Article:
Research using the UAL stabilization payment found that in plans where contributions were below the stabilization payment, the plan saw a decline in the funding ratio. In plans where contributions surpassed the stabilization payment, funding ratios increased. However, when there was a rise in both the stabilization payment and contribution levels, the funding ratio dropped.
In a webinar hosted by the National Institute on Retirement Security discussing the report, author Sgouros said, “No number means anything by itself—you must compare it to something else to create meaning.” The UAL-stabilization payment is an objectively definable cash-flow ratio which can be easily compared to the funding ratio. It “is a useful measurement standard to measure policy, but not to judge whether policy is good or bad,” Sgouros said.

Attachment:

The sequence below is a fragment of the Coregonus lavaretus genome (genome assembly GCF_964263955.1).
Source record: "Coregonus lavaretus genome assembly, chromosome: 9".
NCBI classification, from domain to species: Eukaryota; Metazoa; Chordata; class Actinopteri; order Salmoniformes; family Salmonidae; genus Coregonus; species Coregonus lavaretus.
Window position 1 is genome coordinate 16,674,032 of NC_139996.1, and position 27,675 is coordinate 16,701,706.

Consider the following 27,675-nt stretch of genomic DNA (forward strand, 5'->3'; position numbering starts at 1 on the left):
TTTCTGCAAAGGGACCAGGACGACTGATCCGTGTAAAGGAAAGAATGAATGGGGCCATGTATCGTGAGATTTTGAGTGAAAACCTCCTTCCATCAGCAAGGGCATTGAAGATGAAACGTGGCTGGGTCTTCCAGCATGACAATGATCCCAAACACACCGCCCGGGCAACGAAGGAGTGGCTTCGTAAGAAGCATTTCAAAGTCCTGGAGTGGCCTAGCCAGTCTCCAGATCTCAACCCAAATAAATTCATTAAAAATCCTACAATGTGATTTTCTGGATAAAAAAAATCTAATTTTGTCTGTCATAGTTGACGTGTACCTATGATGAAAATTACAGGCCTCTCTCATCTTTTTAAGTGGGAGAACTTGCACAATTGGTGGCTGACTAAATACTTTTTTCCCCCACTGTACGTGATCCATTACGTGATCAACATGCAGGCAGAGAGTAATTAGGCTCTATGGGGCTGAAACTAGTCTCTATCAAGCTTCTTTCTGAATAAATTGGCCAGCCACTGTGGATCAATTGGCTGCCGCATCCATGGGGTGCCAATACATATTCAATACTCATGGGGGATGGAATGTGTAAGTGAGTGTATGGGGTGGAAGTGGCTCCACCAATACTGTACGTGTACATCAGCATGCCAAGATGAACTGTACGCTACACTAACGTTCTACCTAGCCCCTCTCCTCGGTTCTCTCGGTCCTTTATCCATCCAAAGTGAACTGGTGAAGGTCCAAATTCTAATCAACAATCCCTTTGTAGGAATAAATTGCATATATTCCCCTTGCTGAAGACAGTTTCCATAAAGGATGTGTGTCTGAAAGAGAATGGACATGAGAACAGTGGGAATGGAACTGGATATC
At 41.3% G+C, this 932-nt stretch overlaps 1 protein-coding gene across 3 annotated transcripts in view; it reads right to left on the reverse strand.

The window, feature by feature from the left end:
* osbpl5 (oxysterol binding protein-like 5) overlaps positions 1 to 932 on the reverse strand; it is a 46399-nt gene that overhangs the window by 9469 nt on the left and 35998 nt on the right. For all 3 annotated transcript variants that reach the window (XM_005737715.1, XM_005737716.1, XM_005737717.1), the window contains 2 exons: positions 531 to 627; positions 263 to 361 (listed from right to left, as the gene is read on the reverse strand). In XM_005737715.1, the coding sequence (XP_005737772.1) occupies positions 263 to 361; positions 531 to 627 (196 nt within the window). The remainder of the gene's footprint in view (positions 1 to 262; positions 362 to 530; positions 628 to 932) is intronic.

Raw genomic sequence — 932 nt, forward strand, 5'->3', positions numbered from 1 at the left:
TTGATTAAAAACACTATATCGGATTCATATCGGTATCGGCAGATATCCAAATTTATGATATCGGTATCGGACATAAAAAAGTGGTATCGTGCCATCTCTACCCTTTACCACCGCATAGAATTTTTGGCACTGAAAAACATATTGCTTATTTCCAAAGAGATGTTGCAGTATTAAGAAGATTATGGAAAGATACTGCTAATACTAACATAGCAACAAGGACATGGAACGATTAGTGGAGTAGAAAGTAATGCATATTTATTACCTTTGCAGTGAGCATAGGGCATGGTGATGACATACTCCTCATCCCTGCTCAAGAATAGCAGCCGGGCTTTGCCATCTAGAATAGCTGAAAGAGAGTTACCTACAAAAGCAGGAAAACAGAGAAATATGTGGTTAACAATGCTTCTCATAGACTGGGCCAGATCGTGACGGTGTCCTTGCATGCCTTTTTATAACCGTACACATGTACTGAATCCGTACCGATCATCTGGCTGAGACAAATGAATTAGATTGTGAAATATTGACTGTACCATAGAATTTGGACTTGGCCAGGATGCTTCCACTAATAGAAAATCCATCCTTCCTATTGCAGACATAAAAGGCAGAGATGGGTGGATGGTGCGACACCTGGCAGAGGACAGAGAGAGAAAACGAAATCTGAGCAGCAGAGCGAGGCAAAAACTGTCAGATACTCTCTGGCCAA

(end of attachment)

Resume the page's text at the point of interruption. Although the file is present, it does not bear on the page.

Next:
The last proposed new accounting procedure, risk-weighting asset values, is used to gauge the sustainability of a pension plan with more complete data. However, most pension funds measure their return on a risk-free basis. The risk-weighting method is not used for any funding purposes, but rather as a mechanism to compare a plan to other plans over the past few years.
Risk-weighting assets may be more appropriate for plans than a stress test, which mostly measures the impact of short-term stressors even though a pensions fund’s liabilities are often very long-term. Risk-weighting a plan’s assets “can be a more direct and intuitive way to evaluate a plan than a plain stress test, though stress tests are a very important part of modeling a plan’s sustainability,” Sgouros said.